The Winnipeg Regional Health Authority's former head of patient safety says changes that have been made to protect emergency room patients are "piecemeal" solutions.
Dr. Robert Robson was the WRHA's chief patient safety officer from 2003 to 2009, tasked with ensuring patient safety initiatives were implemented.
He was part of an emergency care task force that in 2004 produced a report following the death of Dorothy Madden, a 74-year-old woman who had waited six hours to see a doctor at St. Boniface Hospital.
Among the task force's recommendations were calls for a reassessment nurse — an advocate of sorts for ER patients and their family members — and an electronic triage system.
"That kind of recommendation falls into the category of piecemeal or patchwork solutions, treating health care as if it was a car where we just find the broken part," Robson, who is now the principal adviser with a private firm, Healthcare System Safety and Accountability Inc., told CBC News in an interview.
"The truth of the matter is that most of us on the committee were still looking for the quick fix or the bandage solution."
Robson was still in charge of patient safety at the WRHA when Brian Sinclair died in the emergency waiting room of the Health Sciences Centre in September 2008.
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Sinclair, 45, had gone there for a blocked catheter and a urinary tract infection. He died in the hospital's emergency department waiting room on Sept. 21, 2008, after sitting for 34 hours without receiving care or being triaged.
While Robson did not work on the review into Sinclair's death, he said recommendations were made that were similar to what came out of the 2004 review.
Recommendations from the 2008 review included greeting everyone who comes into the ER and making sure everyone is spoken to every four hours.
However, Robson said the ER problems that were identified in light of Sinclair's death are nationwide and much broader than anyone realizes.
"The biggest study that was done suggested that for adults, one out of 13 of them entering an acute care hospital would experience some breakdown in care that resulted in harm. That's 7½ per cent," he said.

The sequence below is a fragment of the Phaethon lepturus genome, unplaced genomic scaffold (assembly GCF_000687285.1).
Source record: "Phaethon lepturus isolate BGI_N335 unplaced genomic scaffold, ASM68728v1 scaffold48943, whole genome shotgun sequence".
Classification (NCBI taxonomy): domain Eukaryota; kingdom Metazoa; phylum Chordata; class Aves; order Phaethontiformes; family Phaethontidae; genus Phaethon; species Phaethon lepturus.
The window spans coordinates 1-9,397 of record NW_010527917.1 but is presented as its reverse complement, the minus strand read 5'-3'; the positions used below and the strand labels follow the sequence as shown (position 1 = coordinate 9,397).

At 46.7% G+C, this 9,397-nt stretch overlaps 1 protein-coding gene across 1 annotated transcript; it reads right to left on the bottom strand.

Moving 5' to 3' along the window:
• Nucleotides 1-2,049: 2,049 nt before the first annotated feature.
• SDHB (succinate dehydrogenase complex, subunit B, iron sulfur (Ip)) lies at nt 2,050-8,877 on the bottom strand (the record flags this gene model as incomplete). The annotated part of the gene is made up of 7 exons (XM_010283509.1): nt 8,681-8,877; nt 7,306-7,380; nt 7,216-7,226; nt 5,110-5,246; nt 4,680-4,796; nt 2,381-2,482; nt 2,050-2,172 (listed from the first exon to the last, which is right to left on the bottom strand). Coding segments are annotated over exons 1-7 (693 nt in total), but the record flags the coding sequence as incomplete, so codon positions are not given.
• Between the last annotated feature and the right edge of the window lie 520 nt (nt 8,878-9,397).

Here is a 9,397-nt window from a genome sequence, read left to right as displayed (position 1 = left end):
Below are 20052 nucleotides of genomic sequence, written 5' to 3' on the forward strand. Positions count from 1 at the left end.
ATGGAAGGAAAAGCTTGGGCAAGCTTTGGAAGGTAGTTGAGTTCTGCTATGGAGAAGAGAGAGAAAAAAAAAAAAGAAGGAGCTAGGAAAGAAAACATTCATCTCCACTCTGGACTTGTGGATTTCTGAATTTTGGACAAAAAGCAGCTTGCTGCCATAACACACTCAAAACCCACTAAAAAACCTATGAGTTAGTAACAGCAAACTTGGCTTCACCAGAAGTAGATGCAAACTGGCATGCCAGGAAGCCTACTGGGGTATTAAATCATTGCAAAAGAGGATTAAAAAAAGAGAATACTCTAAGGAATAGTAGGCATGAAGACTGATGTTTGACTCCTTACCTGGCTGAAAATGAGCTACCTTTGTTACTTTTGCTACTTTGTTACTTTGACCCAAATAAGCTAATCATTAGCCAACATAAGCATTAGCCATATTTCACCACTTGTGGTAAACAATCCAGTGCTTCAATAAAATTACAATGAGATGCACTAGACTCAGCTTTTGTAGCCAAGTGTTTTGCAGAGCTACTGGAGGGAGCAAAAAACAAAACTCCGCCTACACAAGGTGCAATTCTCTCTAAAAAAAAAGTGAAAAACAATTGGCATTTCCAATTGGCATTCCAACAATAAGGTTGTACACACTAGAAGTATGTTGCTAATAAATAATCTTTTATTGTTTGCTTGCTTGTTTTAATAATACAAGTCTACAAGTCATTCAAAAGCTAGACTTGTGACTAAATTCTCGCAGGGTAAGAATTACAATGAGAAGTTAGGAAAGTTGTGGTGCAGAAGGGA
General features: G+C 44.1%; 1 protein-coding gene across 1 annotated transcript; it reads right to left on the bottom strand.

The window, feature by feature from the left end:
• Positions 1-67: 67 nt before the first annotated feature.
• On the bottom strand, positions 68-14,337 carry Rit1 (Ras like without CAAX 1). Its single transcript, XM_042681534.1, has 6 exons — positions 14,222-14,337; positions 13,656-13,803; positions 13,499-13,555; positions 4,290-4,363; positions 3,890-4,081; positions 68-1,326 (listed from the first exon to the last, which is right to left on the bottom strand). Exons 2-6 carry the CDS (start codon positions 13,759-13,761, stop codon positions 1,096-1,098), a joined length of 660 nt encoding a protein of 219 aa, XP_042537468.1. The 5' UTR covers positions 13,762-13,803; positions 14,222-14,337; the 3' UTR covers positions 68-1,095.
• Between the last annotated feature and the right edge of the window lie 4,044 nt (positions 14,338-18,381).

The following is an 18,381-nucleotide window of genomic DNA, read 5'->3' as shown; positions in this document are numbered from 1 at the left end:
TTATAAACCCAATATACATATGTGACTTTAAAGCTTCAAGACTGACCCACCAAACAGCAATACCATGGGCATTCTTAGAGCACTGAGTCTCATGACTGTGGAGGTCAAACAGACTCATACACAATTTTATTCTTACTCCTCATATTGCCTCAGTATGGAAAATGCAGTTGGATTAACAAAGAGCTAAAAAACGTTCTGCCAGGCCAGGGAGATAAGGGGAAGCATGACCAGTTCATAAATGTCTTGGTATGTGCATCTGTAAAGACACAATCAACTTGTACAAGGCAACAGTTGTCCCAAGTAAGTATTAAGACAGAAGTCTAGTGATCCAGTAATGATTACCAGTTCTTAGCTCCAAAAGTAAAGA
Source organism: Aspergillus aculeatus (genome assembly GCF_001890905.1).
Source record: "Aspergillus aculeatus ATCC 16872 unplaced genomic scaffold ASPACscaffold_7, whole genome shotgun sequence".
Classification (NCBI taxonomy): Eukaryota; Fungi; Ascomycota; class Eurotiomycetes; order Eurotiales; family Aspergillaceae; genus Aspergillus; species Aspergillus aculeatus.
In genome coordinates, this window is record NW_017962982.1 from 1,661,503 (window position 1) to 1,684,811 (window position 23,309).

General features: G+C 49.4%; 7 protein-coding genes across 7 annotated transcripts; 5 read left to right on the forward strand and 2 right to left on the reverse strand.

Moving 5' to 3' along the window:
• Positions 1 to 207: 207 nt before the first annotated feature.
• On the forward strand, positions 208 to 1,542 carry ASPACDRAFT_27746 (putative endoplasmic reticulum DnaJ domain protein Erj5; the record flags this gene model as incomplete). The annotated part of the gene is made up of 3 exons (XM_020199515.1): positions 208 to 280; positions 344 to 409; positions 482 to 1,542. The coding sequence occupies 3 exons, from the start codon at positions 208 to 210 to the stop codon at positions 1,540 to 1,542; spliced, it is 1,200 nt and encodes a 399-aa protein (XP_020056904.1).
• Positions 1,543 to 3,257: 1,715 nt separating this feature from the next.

"A more recent study that was done in pediatric hospitals suggested that the incidence was even higher, so that one out of 11 children being admitted to a hospital would experience some kind of an adverse event with harm. Now, this should be a national … tragedy, I suppose."
He said attention needs to be paid to systemic issues such as why emergency rooms are often overcrowded in the first place.
"Health care is not a car assembly line," he said.
"So we need to think about these things in a very integrated fashion that doesn't simply say, 'Oh, here's the problem, let's add more beds' or 'Here's the problem, let's close down this.'"
Lori Lamont, the WRHA's vice-president of interprofessional practice and chief nursing officer, agreed with Robson on that point.
"I would agree with him. They aren't, in and of themselves, going to fix the root cause of some of the difficulties," she said in an interview Thursday.
At the same time, Lamont said some of the measures that have been implemented in recent years are taking some pressure off Winnipeg's emergency rooms.
Robson said officials should be taking a different approach.
"It's not going to have any long-term impact until we address the underlying issue, and that is a very broad systemic issue of people [coming] to the emergency department — some of them quite sick — and we often don't have any place to put them," he said.
Work in progress
Lamont said work on that issue — called "patient flow" by the WRHA and "access block" by Robson — is a work in progress, with staff looking at three areas of concern.
"What can be done upstream, before people enter the emergency or the acute care hospital? What can be done to improve our processes, both within the emergency and within the in-patient areas? And then, what do we do to make sure that when people no longer need those acute care services, they can move out of the acute care hospitals in a timely way?" she said.
Lamont said while the work has begun, it will take time to see measurable results.
An inquest is currently underway in Winnipeg to examine the circumstances surrounding Sinclair's 34-hour wait in the emergency ward.
Robson said he has asked several times to be included on the inquest's witness list, but he has yet to be called to speak.
He said the inquest should stay away from assigning blame and instead look at how emergency rooms normally function — when things go right — and see what lessons can be learned from that perspective.
"What we should be doing is not looking for culprits, but we should be looking for understanding," he said.
"If what we're doing is trying to understand a situation, we will ask an entirely different set of questions and we will go down very different pathways than if we start out focusing on who messed up and what went wrong in this particular case."